Sophia is the only niña in this class. The other students, the niños, have a fraction of her activity level. They cling to their mamás, only gradually migrating out of their mothers’ laps over time. Occasionally the niños will shyly follow Sophia’s irresistible example…but it’s my girl leading the boys into temptation—not the other way around.
After class, I apologize profusely. “Lo siento, Adriana! I’m just never sure if I should let her go, or bring her back. On the one hand, I don’t want to feed into the behavior; on the other, I don’t want her to be interrupting your class….” Adriana reassures me that it’s fine. Sophia is doing what she should be doing at this stage. She’s not being naughty, she’s being a toddler. Well, okay, but then what are the other kids doing?
My mother’s long-term significant other, a.k.a. Grandpa Bernie, has nicknamed Sophia Schpilka-Baby, derived from the Yiddish word schpilkas, which roughly translates to “Ants in your pants.” From the moment Sophia wakes up (leaping into a standing position and shouting, “Get Out! GET OUT!” at the top of her lungs) to her last moments before bed (fighting Kevin and I like a feral cat as we brush her teeth) the child is in constant motion, heat radiating from her body, hair matted with sweat, cheeks flushed and a broad smile plastered across her face.
One might think she is months away from her first dose of Ritalin. But, as much as I long for the 3-hour nap her little friend across the street bestows upon her mother, there are is no speed in Sophie’s immediate future. ADHD according to Russell Barkley (the It-Boy of ADHD) is about three things: 1) impaired impulse control; 2) excessive task-irrelevant activity; and, 3) poorly sustained effort.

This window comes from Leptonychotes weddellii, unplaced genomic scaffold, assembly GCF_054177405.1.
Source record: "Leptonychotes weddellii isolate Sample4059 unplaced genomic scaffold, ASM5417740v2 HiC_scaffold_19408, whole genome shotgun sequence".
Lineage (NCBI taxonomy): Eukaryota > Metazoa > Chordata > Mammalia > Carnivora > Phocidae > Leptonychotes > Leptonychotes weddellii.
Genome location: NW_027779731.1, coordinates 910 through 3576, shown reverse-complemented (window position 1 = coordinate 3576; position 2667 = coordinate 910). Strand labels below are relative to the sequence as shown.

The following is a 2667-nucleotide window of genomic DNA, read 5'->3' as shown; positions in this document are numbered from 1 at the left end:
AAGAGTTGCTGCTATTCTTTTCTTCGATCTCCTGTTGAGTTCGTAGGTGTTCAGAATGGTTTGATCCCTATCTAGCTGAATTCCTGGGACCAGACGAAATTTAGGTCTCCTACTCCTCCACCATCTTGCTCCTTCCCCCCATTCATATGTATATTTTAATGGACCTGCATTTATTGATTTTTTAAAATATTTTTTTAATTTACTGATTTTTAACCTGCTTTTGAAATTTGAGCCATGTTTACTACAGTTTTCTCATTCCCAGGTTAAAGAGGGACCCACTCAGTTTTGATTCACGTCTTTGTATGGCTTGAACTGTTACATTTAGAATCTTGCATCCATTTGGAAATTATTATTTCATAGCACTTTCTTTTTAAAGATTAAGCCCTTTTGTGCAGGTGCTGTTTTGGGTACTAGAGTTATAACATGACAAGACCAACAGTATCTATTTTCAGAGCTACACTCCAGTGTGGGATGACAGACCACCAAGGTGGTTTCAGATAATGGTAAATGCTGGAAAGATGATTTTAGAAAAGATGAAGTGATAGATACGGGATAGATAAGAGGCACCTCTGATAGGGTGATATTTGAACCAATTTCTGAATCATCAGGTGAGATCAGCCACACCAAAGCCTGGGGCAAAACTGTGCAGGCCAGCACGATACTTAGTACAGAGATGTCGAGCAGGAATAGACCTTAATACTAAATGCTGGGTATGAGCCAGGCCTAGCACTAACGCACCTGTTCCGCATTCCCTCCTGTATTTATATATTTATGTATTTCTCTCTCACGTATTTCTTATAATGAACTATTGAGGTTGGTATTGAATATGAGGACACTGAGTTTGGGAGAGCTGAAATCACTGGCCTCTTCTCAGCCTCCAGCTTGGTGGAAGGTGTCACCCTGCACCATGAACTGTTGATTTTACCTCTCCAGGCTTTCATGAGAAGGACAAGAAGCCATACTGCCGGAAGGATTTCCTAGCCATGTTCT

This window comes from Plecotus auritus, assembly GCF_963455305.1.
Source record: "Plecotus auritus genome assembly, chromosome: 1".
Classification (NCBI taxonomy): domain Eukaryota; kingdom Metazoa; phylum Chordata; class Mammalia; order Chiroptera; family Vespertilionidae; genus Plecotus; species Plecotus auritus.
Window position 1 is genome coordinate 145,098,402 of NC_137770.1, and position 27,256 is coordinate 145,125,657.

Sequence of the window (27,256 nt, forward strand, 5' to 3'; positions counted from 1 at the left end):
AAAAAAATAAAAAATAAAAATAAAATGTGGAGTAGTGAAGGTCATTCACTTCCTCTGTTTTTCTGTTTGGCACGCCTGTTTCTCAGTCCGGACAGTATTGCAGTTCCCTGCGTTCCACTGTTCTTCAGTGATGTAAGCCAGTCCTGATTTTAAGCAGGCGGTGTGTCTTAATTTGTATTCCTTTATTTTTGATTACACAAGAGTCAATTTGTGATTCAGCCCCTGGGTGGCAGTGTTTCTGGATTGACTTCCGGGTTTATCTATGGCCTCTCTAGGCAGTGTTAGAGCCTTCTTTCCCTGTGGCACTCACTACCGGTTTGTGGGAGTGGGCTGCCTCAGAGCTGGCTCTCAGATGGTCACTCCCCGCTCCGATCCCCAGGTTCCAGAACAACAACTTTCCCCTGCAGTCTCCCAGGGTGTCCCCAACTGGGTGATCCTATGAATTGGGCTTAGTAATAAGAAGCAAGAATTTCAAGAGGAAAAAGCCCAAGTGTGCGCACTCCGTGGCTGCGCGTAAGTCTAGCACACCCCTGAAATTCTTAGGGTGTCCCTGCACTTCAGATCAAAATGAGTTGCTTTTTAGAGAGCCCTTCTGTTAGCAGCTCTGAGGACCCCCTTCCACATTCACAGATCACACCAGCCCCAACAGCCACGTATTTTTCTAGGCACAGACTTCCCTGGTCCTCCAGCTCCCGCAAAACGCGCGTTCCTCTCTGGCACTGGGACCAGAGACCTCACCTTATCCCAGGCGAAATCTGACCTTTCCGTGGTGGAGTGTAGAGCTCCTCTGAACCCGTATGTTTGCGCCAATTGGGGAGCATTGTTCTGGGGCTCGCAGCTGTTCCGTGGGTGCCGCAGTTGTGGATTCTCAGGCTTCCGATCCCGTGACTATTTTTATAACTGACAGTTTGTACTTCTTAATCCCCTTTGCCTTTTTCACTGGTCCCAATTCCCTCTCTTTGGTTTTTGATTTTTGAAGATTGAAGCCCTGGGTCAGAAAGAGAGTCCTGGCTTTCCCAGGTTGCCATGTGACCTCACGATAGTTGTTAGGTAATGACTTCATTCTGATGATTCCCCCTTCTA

But when Sophia and I approach a street, she holds my hand, stops and looks for moving cars. And if there are a stack of books nearby, she will bring them to me, one at a time, listening to me read for at least an hour (if I have the stamina to do it). And recently, she learned to put on her shoes through persistence and sheer determination to go outside. These are not the behaviors of a child with ADHD.
Here’s what I wish more people understood: activity level exists on a continuum from the lap sitters to the wall crawlers. I have seen way too many kids diagnosed with ADHD or hopped up on drugs when they simply have high activity levels. A true child with ADHD simply can’t help him/herself. It is painful to watch. There are no internal controls. The child longs for limits and can’t find them.
The Sophia in Spanish is curious, she’s on the go, wanting to examine every little thing, (“How works it?”), see how I’ll react (“Mommy doing?”), but will only venture out as far into the world as I’ll let her (“Don’t touch it. Mommy says no.”)
In the womb, around 11 pm each night, she kicked as if her intent was to come busting out of my abdomen just as soon as she gained the fetal strength to do so. The challenge will not be to dull or curb these passions, but to ensure that this energy is used for good (and not evil).
Que Dios me ayude!